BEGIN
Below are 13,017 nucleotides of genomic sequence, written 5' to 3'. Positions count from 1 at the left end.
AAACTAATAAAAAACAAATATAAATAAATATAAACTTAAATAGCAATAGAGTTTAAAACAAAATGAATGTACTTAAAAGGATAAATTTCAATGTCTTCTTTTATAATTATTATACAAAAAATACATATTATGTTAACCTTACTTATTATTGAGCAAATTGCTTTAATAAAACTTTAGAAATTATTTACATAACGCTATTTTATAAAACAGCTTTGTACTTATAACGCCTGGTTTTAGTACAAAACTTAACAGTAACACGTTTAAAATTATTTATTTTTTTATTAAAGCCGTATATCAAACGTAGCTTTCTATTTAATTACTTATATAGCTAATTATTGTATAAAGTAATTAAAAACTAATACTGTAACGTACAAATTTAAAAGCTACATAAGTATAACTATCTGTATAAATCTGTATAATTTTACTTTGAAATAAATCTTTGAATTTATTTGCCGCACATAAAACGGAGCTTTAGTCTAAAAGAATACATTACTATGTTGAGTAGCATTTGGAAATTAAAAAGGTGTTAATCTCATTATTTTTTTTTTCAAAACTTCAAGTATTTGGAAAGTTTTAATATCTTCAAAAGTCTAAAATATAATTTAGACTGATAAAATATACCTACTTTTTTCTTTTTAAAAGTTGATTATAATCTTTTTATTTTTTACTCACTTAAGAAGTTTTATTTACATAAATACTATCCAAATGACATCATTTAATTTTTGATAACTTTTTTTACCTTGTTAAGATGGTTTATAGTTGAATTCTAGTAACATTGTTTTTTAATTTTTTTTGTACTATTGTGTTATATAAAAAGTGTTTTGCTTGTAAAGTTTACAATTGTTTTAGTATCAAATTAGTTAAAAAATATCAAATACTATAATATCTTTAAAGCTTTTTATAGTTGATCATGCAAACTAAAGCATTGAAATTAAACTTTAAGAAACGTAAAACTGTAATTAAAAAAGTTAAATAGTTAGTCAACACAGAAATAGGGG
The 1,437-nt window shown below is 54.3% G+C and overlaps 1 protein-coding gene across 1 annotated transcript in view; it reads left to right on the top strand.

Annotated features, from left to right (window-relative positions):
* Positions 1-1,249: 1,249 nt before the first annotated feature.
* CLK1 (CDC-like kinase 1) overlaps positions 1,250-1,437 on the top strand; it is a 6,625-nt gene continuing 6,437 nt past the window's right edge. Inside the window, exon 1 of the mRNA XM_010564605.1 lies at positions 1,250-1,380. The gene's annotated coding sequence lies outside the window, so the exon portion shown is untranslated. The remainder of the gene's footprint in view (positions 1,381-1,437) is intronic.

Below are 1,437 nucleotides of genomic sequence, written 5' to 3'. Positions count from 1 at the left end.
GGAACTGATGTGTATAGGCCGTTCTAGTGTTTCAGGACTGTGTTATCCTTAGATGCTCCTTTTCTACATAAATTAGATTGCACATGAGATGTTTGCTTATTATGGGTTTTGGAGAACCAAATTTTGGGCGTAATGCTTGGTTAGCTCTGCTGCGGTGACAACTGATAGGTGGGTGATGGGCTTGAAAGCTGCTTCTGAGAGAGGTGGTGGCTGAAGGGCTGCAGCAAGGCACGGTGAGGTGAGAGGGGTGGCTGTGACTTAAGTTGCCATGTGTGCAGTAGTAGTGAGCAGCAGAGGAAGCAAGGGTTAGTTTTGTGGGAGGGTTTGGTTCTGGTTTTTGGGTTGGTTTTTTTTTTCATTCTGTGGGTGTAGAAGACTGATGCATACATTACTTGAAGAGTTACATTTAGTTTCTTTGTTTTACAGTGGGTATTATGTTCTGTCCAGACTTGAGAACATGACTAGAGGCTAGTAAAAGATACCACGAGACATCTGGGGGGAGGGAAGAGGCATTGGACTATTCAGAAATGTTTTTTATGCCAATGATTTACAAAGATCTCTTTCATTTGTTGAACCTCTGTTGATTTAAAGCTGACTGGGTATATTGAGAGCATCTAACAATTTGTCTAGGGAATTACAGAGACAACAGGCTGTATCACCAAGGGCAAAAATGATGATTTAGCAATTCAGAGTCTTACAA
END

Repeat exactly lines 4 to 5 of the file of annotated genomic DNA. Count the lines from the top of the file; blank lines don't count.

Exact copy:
Annotated features, from left to right (window-relative positions):
* Positions 1-1,249: 1,249 nt before the first annotated feature.